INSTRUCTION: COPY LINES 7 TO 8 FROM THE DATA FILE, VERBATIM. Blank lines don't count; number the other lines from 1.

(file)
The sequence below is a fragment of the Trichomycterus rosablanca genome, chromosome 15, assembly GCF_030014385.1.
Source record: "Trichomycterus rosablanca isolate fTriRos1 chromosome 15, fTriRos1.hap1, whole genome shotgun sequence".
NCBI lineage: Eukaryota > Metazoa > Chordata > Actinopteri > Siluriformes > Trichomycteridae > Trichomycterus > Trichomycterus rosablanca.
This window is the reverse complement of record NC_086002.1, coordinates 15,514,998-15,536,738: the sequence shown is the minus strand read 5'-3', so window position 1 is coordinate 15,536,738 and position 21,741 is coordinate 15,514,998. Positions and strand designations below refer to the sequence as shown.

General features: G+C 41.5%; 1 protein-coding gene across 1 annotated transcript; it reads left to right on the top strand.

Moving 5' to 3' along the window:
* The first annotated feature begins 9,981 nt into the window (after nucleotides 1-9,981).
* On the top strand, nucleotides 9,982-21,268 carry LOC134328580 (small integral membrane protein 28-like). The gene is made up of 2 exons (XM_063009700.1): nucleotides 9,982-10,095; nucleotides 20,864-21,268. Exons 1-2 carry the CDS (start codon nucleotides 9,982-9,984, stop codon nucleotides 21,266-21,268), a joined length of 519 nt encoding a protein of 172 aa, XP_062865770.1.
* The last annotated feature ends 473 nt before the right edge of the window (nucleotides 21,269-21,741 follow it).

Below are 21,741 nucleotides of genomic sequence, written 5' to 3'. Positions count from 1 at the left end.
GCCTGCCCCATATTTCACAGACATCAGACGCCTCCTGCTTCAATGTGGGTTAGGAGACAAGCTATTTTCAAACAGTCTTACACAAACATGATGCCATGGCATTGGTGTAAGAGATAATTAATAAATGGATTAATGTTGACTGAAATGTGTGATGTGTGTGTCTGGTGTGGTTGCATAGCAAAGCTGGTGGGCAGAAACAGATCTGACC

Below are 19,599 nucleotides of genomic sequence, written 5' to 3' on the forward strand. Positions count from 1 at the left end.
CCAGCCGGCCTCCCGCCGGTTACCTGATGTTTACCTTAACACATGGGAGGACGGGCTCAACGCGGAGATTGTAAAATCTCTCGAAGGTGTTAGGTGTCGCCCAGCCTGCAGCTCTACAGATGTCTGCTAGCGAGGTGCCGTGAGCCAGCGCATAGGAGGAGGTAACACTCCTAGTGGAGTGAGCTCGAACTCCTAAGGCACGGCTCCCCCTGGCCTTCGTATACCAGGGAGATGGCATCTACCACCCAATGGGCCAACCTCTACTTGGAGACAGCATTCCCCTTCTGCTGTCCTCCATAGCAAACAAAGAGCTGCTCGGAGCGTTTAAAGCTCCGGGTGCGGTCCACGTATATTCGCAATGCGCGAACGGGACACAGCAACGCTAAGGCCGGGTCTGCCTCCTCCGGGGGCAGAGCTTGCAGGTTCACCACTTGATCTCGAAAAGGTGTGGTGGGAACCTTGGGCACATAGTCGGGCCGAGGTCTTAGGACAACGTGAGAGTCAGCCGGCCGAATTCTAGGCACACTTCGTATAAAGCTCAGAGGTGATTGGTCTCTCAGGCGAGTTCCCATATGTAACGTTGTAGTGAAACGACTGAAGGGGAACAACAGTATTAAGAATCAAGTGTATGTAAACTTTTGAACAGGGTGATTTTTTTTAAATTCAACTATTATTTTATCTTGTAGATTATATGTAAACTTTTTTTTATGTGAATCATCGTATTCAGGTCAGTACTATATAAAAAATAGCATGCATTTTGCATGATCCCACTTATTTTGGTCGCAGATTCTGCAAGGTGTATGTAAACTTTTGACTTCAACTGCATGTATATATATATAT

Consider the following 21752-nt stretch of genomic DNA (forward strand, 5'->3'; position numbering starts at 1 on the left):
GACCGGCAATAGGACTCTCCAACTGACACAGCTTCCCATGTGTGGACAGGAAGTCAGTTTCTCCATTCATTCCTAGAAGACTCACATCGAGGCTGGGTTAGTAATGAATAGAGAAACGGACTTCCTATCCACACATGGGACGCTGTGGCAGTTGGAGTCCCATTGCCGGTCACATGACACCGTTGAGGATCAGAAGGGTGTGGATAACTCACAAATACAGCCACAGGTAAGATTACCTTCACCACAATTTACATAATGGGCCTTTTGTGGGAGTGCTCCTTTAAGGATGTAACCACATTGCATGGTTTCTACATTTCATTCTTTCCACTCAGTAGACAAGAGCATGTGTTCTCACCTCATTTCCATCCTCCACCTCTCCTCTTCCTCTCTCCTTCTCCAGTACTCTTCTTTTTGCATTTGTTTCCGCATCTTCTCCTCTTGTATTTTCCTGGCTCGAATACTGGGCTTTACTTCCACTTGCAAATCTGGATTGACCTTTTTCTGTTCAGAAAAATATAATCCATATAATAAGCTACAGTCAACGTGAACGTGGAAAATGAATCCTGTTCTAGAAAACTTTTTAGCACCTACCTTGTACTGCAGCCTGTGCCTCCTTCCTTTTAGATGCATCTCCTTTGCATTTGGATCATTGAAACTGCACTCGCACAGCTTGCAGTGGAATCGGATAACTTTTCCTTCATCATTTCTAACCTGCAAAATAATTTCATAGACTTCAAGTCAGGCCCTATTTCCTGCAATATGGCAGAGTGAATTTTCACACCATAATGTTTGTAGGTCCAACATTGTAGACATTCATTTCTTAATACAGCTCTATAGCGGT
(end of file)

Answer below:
* The first annotated feature begins 9,981 nt into the window (after nucleotides 1-9,981).
* On the top strand, nucleotides 9,982-21,268 carry LOC134328580 (small integral membrane protein 28-like). The gene is made up of 2 exons (XM_063009700.1): nucleotides 9,982-10,095; nucleotides 20,864-21,268. Exons 1-2 carry the CDS (start codon nucleotides 9,982-9,984, stop codon nucleotides 21,266-21,268), a joined length of 519 nt encoding a protein of 172 aa, XP_062865770.1.